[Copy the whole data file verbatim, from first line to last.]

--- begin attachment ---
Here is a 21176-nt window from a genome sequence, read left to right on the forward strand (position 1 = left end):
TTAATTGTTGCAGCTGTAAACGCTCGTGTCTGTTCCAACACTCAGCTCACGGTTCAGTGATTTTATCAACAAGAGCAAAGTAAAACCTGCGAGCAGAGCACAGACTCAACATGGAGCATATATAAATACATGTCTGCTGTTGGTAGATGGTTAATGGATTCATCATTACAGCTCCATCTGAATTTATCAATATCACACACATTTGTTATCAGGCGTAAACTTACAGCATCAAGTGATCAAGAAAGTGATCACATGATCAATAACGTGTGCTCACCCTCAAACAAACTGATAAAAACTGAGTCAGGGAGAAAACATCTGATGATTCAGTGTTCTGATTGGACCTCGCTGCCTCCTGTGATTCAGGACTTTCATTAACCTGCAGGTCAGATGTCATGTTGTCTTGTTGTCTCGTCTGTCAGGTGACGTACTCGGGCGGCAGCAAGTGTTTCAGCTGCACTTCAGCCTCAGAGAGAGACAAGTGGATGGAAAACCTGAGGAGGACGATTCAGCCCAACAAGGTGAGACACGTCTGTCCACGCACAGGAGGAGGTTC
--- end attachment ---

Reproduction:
Here is a 21176-nt window from a genome sequence, read left to right on the forward strand (position 1 = left end):
TTAATTGTTGCAGCTGTAAACGCTCGTGTCTGTTCCAACACTCAGCTCACGGTTCAGTGATTTTATCAACAAGAGCAAAGTAAAACCTGCGAGCAGAGCACAGACTCAACATGGAGCATATATAAATACATGTCTGCTGTTGGTAGATGGTTAATGGATTCATCATTACAGCTCCATCTGAATTTATCAATATCACACACATTTGTTATCAGGCGTAAACTTACAGCATCAAGTGATCAAGAAAGTGATCACATGATCAATAACGTGTGCTCACCCTCAAACAAACTGATAAAAACTGAGTCAGGGAGAAAACATCTGATGATTCAGTGTTCTGATTGGACCTCGCTGCCTCCTGTGATTCAGGACTTTCATTAACCTGCAGGTCAGATGTCATGTTGTCTTGTTGTCTCGTCTGTCAGGTGACGTACTCGGGCGGCAGCAAGTGTTTCAGCTGCACTTCAGCCTCAGAGAGAGACAAGTGGATGGAAAACCTGAGGAGGACGATTCAGCCCAACAAGGTGAGACACGTCTGTCCACGCACAGGAGGAGGTTC